“Friends in Books,” Friend, Apr. 1972, 47
Since reading, like any other pastime, can be expensive if a reader purchased every new book published, many outstanding books for young people have recently been published in paperback editions. Such editions are much less expensive than hardbound books but still provide the same quality of illustrations and print. Following are some of the titles that appear in paperback, many of which have received recognition for excellence.
One Morning in Maine by Robert McCloskey. The Viking Press, 1952. The loss of Sal’s first tooth reminds her that she is growing up.
Contrary Jenkins by Rebecca Caudill and James Ayars; illustrated by Glen Rounds. Holt, Rinehart and Winston, 1969. The adventures of a man who does the opposite of whatever others suggest.
Noisy Nancy Norris by Lou Ann Gaeddert. Doubleday and Company, Inc., 1965. Noisy Nancy becomes so quiet that complaining Mrs. Muffle downstairs asks to hear her playful noises again.
Do Baby Bears Sit in Chairs? by Ethel and Leonard Kessler. Doubleday and Company, 1961. Children and animals have a lot in common, but only children get a goodnight hug and kiss.
All in the Morning Early by Sorche Nic Leodhas; illustrated by Evaline Ness. Holt, Rinehart and Winston, 1963. On his way to the mill with a sack of corn, Sandy meets many friends who accompany him on his journey.
Evan’s Corner by Elizabeth Starr Hill; illustrated by Nancy Grossman. Holt, Rinehart and Winston, 1967. Evan learns that helping others is more important than a place to call his own.
The Bee-Man of Orn by Frank R. Stockton; pictures by Maurice Sendak. Holt, Rinehart and Winston, 1964. Even a new start in life does not change an old man’s desire to keep company with bees.
Secret Places by D. J. Arneson; photographed by Peter Arnold. Holt, Rinehart and Winston, 1971. A boy has a secret place in the woods that he hopes to keep.
Crow Boy by Taro Yashima. The Viking Press, 1955. Tiny Boy is a loner in the village school until he earns the name Crow Boy.
A Pocketful of Cricket by Rebecca Caudill, illustrated by Evaline Ness. Holt, Rinehart and Winston, 1964. Jay takes advantage of a “Show and Tell” activity in school to share his private world.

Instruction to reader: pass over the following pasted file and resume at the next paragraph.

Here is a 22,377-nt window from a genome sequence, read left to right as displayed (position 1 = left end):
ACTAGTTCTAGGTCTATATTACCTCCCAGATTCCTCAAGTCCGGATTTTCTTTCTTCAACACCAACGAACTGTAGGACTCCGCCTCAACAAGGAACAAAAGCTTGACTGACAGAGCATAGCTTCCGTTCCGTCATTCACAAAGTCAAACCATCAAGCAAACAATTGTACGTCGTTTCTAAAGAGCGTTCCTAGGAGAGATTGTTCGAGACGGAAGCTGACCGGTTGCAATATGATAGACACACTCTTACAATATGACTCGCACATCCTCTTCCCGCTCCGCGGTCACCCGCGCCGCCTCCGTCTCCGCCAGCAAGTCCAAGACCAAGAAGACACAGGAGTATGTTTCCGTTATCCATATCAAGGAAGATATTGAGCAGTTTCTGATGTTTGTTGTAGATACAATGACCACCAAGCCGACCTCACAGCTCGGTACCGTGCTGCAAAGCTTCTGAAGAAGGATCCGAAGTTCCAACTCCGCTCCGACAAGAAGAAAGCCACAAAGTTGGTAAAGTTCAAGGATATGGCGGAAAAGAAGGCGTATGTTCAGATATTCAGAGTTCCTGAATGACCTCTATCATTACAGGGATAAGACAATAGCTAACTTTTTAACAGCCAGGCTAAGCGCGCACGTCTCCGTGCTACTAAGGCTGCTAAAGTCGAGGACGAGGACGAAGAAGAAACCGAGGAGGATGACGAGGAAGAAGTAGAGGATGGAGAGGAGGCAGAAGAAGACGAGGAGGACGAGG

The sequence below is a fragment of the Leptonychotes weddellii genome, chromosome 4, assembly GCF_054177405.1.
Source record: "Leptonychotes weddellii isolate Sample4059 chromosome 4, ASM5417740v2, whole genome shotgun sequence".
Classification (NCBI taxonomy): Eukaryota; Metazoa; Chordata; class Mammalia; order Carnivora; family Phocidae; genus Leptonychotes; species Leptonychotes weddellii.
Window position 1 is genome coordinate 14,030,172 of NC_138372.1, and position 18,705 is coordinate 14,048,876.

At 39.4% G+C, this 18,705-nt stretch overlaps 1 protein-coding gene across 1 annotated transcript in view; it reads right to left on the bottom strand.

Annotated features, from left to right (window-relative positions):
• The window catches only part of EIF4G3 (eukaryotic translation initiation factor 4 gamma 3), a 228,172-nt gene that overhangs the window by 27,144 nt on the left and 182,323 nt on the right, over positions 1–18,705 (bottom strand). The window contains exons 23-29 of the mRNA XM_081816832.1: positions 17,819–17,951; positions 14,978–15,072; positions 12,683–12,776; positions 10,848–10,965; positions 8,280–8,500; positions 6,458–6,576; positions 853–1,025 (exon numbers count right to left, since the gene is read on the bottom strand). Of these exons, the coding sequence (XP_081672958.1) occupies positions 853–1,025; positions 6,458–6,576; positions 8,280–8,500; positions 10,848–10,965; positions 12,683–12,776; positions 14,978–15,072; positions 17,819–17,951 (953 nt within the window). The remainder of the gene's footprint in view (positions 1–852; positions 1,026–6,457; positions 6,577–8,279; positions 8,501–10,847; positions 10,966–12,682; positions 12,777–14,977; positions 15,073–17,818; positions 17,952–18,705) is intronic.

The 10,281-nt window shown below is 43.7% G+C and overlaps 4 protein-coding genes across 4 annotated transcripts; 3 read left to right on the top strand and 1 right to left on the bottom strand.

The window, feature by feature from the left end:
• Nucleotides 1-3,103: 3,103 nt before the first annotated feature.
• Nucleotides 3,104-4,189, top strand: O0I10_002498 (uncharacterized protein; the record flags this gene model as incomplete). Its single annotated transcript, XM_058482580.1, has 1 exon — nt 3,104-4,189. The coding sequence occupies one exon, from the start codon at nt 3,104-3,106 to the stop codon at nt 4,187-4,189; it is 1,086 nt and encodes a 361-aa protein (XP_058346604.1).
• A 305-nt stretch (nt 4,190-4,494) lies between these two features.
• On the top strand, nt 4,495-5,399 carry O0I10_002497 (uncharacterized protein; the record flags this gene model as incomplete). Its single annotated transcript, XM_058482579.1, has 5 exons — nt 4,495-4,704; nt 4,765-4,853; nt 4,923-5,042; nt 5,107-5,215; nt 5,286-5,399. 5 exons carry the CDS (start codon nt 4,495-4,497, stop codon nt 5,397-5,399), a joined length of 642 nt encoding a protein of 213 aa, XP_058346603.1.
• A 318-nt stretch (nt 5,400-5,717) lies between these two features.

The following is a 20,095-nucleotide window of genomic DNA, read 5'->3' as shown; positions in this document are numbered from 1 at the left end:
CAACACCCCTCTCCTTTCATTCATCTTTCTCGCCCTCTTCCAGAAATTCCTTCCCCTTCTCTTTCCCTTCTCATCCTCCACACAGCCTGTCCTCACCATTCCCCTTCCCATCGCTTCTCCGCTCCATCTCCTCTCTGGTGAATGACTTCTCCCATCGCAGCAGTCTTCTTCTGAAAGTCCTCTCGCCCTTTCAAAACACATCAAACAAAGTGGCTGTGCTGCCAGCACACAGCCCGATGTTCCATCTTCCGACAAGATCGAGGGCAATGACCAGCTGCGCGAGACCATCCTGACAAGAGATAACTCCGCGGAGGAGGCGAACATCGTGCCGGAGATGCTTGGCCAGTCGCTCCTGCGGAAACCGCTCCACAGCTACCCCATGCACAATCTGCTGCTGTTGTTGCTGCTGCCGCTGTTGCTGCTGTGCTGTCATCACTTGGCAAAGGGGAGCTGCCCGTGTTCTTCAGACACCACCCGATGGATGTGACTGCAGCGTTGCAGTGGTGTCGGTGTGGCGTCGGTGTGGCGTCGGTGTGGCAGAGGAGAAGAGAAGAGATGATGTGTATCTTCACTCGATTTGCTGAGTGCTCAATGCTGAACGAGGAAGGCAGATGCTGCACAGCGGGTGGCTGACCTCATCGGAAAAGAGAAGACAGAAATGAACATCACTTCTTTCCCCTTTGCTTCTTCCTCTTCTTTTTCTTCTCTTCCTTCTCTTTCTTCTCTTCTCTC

Some of the Days of Everett Anderson by Lucille Clifton; illustrated by Evaline Ness. Holt, Rinehart and Winston, 1970. Everett Anderson lives in apartment 14A and enjoys the experiences of a six-year-old.
Sam, Bangs and Moonshine by Evaline Ness. Holt, Rinehart and Winston, 1966. Sam sends Thomas on a wild goose chase that almost ends in tragedy. Sam finally learns to distinguish between reality and moonshine.
Coll and His White Pig by Lloyd Alexander; illustrated by Evaline Ness. Holt, Rinehart and Winston, 1965. Hen Wen disappears in the middle of the night, and Coll sets out to recover the white pig.
We Wonder What Will Walter Be When He Grows Up? by Crockett Johnson. Holt, Rinehart and Winston, 1964. Walter seeks advice about his future but decides he is the only one to make the decision.
Is Somewhere Always Far Away? by Leland B. Jacobs; pictures by John E. Johnson. Holt, Rinehart and Winston, 1967. Poems about wishes and places and experiences.
John John Twilliger by William Wondriska. Holt, Rinehart and Winston, 1966. John John befriends the Machine-Gun Man, and his bravery results in a change for the entire village of Merryall.
Make Way for Ducklings by Robert McCloskey. The Viking Press, 1969. A family of ducks finds a place to live in the Public Gardens.
The Truthful Harp by Lloyd Alexander; illustrated by Evaline Ness. Holt, Rinehart and Winston, 1967. Fflewddur Fflam learns that truth is purest gold and needs no gilding.
The Friendly Bear by Robert Bright. Doubleday and Company, 1957. Matt discovers the difference between the Friendly Bear and his wise Grampa.
The Little Island by Golden MacDonald and Leonard Weisgard. Doubleday and Company, 1946. Even a little island in the ocean is part of the world, for under the sea all is one land.